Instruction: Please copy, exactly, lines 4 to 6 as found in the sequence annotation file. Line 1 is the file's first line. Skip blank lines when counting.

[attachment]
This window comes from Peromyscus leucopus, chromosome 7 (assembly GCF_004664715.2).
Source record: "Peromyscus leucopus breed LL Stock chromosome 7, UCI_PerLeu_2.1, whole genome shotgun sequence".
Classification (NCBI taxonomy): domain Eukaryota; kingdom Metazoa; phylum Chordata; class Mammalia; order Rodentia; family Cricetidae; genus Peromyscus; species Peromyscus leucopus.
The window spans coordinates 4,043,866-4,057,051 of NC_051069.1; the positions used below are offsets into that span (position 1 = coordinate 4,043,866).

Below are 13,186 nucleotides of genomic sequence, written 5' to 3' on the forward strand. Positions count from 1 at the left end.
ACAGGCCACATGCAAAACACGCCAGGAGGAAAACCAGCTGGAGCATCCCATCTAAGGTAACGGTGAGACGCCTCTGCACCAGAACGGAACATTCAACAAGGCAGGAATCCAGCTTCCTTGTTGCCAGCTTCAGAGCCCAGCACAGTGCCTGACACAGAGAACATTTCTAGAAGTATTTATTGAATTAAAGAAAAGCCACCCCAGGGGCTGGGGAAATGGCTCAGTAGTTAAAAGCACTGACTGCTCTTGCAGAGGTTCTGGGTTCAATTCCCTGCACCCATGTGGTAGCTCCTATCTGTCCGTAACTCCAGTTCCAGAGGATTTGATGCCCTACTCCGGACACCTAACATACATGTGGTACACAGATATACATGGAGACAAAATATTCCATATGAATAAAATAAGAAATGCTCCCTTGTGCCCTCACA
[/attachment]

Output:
The window spans coordinates 4,043,866-4,057,051 of NC_051069.1; the positions used below are offsets into that span (position 1 = coordinate 4,043,866).

Below are 13,186 nucleotides of genomic sequence, written 5' to 3' on the forward strand. Positions count from 1 at the left end.
ACAGGCCACATGCAAAACACGCCAGGAGGAAAACCAGCTGGAGCATCCCATCTAAGGTAACGGTGAGACGCCTCTGCACCAGAACGGAACATTCAACAAGGCAGGAATCCAGCTTCCTTGTTGCCAGCTTCAGAGCCCAGCACAGTGCCTGACACAGAGAACATTTCTAGAAGTATTTATTGAATTAAAGAAAAGCCACCCCAGGGGCTGGGGAAATGGCTCAGTAGTTAAAAGCACTGACTGCTCTTGCAGAGGTTCTGGGTTCAATTCCCTGCACCCATGTGGTAGCTCCTATCTGTCCGTAACTCCAGTTCCAGAGGATTTGATGCCCTACTCCGGACACCTAACATACATGTGGTACACAGATATACATGGAGACAAAATATTCCATATGAATAAAATAAGAAATGCTCCCTTGTGCCCTCACA